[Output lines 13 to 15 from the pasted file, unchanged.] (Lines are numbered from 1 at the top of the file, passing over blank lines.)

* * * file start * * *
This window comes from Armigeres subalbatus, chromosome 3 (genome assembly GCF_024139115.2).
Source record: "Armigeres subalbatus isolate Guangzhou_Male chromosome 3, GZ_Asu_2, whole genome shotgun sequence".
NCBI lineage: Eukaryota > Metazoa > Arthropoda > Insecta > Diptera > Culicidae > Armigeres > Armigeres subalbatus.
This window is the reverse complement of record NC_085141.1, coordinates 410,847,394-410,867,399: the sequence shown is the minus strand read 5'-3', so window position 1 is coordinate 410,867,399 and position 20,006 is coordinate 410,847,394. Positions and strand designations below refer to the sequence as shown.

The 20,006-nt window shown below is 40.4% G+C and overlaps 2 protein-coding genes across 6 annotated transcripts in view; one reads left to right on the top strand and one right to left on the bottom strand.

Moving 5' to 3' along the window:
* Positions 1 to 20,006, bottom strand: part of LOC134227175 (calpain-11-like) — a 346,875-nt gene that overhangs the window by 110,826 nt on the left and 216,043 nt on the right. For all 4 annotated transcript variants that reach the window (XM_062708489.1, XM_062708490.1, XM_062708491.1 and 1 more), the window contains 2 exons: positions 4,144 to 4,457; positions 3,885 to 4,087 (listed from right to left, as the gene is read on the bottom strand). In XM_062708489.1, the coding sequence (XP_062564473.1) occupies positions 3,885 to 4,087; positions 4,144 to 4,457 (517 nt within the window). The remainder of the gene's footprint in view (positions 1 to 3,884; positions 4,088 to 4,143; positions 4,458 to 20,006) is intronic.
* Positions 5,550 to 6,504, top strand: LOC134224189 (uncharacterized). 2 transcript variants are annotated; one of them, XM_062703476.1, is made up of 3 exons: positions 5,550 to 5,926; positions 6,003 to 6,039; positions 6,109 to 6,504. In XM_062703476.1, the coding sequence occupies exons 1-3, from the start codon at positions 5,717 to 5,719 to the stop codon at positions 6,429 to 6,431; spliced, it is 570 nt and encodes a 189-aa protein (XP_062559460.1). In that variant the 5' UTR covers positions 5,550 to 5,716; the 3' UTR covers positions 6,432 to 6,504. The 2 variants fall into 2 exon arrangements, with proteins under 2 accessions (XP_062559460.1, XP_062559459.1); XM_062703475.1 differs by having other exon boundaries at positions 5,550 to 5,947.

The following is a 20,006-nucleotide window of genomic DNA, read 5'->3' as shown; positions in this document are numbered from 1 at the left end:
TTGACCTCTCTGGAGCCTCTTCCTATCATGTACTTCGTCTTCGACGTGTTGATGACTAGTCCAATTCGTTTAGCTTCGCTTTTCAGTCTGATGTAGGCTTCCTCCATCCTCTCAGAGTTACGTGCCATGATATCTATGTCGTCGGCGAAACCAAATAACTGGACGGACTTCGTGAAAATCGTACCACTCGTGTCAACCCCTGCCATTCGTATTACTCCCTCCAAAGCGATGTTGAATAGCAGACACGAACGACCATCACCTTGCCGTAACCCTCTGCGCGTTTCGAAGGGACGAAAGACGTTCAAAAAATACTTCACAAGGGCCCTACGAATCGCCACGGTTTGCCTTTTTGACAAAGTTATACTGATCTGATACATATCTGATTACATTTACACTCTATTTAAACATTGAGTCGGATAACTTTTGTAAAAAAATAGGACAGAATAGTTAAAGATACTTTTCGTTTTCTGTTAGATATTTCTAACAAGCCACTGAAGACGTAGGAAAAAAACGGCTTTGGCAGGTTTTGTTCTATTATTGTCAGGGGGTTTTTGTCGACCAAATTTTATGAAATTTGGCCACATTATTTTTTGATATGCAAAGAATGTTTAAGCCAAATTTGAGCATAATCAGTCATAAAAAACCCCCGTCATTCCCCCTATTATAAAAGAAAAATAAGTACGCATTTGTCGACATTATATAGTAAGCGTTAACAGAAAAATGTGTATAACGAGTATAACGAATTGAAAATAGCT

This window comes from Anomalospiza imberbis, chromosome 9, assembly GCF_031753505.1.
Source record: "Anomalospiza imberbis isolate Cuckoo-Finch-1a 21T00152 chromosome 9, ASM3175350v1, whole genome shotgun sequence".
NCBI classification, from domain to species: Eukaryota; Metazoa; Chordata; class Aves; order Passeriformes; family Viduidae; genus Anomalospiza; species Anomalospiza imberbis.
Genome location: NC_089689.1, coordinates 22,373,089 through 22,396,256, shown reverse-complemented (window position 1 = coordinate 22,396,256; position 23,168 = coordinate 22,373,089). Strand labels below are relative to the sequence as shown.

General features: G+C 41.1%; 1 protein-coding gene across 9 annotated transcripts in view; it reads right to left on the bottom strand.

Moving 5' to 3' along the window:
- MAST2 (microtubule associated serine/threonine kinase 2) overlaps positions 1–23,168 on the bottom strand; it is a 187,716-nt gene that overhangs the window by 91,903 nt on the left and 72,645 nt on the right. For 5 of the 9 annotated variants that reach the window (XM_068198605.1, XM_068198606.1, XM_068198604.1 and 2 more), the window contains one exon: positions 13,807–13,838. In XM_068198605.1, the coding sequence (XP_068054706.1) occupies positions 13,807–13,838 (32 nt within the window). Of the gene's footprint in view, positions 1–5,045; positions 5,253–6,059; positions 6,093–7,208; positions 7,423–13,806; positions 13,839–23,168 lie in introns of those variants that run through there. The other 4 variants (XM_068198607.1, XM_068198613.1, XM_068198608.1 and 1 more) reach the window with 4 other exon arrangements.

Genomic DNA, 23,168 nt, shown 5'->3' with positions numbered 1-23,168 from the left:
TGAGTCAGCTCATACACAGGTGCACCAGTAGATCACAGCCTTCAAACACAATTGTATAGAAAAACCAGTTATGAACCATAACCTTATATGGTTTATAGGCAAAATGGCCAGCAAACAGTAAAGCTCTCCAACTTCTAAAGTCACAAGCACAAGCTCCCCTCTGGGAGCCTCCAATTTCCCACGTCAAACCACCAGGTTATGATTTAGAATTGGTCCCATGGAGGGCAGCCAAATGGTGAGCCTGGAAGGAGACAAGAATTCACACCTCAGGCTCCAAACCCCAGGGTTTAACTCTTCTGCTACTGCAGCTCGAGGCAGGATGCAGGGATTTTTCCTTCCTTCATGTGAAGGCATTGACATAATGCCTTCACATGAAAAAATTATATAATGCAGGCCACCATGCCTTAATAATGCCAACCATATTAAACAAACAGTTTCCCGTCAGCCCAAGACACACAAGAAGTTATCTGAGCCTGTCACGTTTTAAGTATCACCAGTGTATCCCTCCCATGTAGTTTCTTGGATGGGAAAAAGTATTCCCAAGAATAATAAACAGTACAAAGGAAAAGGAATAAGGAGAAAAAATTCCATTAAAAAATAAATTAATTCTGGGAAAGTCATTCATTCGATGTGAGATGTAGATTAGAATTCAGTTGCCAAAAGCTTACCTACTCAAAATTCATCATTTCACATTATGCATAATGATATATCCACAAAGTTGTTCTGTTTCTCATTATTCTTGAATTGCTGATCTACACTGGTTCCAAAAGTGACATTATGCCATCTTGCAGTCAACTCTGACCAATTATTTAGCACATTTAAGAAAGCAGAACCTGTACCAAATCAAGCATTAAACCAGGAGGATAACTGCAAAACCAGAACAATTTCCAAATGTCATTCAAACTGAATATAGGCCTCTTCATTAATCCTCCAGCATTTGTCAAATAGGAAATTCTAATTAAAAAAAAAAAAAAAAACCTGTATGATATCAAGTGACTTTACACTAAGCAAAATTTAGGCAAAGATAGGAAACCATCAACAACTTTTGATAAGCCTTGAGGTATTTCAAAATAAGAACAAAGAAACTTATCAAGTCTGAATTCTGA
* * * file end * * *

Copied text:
NCBI classification, from domain to species: Eukaryota; Metazoa; Chordata; class Aves; order Passeriformes; family Viduidae; genus Anomalospiza; species Anomalospiza imberbis.
Genome location: NC_089689.1, coordinates 22,373,089 through 22,396,256, shown reverse-complemented (window position 1 = coordinate 22,396,256; position 23,168 = coordinate 22,373,089). Strand labels below are relative to the sequence as shown.

General features: G+C 41.1%; 1 protein-coding gene across 9 annotated transcripts in view; it reads right to left on the bottom strand.